The Analog Kid blog has been featuring out-of-print ’80s albums on “The Lost Boys” series for quite a while, and now it’s time for the ’70s to join the party! “Lost In The Flood: Hard-To-Find ’70s Albums” will give you the chance to listen to some great music from the ’70s that can no longer be easily acquired on-line or at your local record store (especially since many of you probably no longer even HAVE a local record store!).



Alan O’Day’s “Undercover Angel” often makes appearances on biggest one-hit wonder lists, and deservedly so– the song was O’Day’s only Top 40 hit as a solo artist, and the record made it all the way to #1 on the Billboard Hot 100. In fact, “Undercover Angel” was the #1 song in the country on July 13, 1977– the very day that the little Analog Kid turned ten.

I can still remember where and when I bought the “Undercover Angel” single. My grandmother lived in the San Fernando Valley, and there was a little record shop on Riverside Drive located a few blocks from her house. I walked down to that store with my friend Albert and bought the 45, and we played it all afternoon on Grandma’s old console unit. I also remember going outside and playing nerf football that Saturday afternoon– Albert held the ball while I worked on my field goal kicking, using the power lines into Grandma’s house as a makeshift goal post. I’m 99% sure that I was wearing a Star Wars t-shirt that day, but that was likely true on almost any day during the latter half of 1977.

Whoa. Albert Azmon.  I haven’t thought about Albert in 35 years. It really is amazing how music has framed so many memories in my life…

Alan O’Day may have been a one-hit wonder as a solo artist, but he did write a number of hits for other performers. 1974 was a particularly good year for O’Day the songwriter: he penned The Righteous Brothers’ “Rock And Roll Heaven,” Cher’s “Train Of Thought,” and Helen Reddy’s #1 smash “Angie Baby.” You remember– that’s the one that starts with these lines:


You live your life in the songs you hear

On the rock and roll radio


Whoa, indeed. That O’Day guy gets me. I mean, he really gets me!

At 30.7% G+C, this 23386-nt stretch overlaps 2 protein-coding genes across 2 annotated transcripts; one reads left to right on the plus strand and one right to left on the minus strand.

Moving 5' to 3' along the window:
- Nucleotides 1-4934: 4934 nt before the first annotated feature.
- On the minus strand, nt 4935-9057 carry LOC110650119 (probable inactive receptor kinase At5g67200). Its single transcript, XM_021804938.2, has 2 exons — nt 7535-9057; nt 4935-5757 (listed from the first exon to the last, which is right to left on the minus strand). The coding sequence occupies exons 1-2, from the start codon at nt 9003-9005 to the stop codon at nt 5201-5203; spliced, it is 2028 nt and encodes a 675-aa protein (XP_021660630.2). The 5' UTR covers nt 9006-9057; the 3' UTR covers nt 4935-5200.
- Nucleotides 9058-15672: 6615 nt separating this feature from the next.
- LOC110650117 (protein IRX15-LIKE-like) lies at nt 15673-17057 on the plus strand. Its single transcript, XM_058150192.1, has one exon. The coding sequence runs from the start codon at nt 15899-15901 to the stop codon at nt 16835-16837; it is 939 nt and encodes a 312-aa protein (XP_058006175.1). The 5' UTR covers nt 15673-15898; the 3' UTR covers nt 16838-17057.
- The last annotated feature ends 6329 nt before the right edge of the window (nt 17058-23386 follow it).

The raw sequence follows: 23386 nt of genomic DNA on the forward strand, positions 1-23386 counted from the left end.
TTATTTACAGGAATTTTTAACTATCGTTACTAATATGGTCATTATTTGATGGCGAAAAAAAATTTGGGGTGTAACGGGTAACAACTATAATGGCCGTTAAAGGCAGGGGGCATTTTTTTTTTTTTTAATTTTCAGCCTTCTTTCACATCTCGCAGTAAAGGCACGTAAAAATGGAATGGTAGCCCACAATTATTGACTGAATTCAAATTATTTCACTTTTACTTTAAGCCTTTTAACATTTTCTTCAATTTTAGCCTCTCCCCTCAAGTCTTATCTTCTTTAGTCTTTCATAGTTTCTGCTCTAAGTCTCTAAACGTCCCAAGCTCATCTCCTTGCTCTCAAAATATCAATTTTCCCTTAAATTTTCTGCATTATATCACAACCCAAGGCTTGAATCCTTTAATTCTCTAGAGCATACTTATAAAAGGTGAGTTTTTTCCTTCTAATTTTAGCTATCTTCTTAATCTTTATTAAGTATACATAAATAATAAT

I had never heard the full-length version of “Undercover Angel” until a few months ago– that’s when I finally found a quality used copy of Alan O’Day’s Appetizers LP. The album also included O’Day’s own version of “Angie Baby,” along with several other slightly naughty tunes. Wait– you mean that catchy little ditty entitled “Undercover Angel” is about a little boy wankin’ it? Yep, it sure is.

See? I told you that Alan O’Day understood the little Analog Kid!


Appetizers 1

Alan O’Day: Appetizers

Pacific Records, 1977

Vinyl rip courtesy of The Analog Kid


1. “Soldier Of Fortune” (Alan O’Day)

Soldier Of Fortune

2. “Satisfied” (Alan O’Day)


3. “Started Out Dancing, Ended Up Making Love” (Alan O’Day)

Started Out Dancing, Ended Up Making Love

4. “Gifts” (Alan O’Day)


5. “Slot Machine” (Alan O’Day)

Slot Machine

6. “Undercover Angel” (Alan O’Day)

Undercover Angel

7. “Do Me Wrong, But Do Me” (Alan O’Day)

Do Me Wrong, But Do Me

8. “Catch My Breath” (Alan O’Day)

Catch My Breath

9. “Angie Baby” (Alan O’Day)

Angie Baby

10. “Caress Me Pretty Music” (Alan O’Day)

Caress Me Pretty Music


Bonus Tracks!

The first rule of The Analog Kid blog is that if you write about a song on the Analog Kid blog, you share the song on the Analog Kid blog.


Alan O'Day_ Singles & B-Sides

Alan O’Day: “Undercover Angel” [7″ Version] (Alan O’Day)

Pacific Records, 1977

Undercover Angel [7″ Version]


Free And Easy 1

Helen Reddy: “Angie Baby” (Alan O’Day)

From the album Free And Easy

Capitol Records, 1974

Angie Baby


Give It To The People

The Righteous Brothers: “Rock And Roll Heaven” (Alan O’Day/John Stevenson)

From the album Give It To The People

Capitol Records, 1974

Rock And Roll Heaven


Dark Lady

Cher: “Train Of Thought” (Alan O’Day)

From the album Dark Lady

MCA Records, 1974

Train Of Thought

About The Analog Kid

"I'm 5-foot-8, 123 pounds. I have, uh, brown hair, blue eyes. I enjoy surfing, backgammon and men who aren't afraid to cry."

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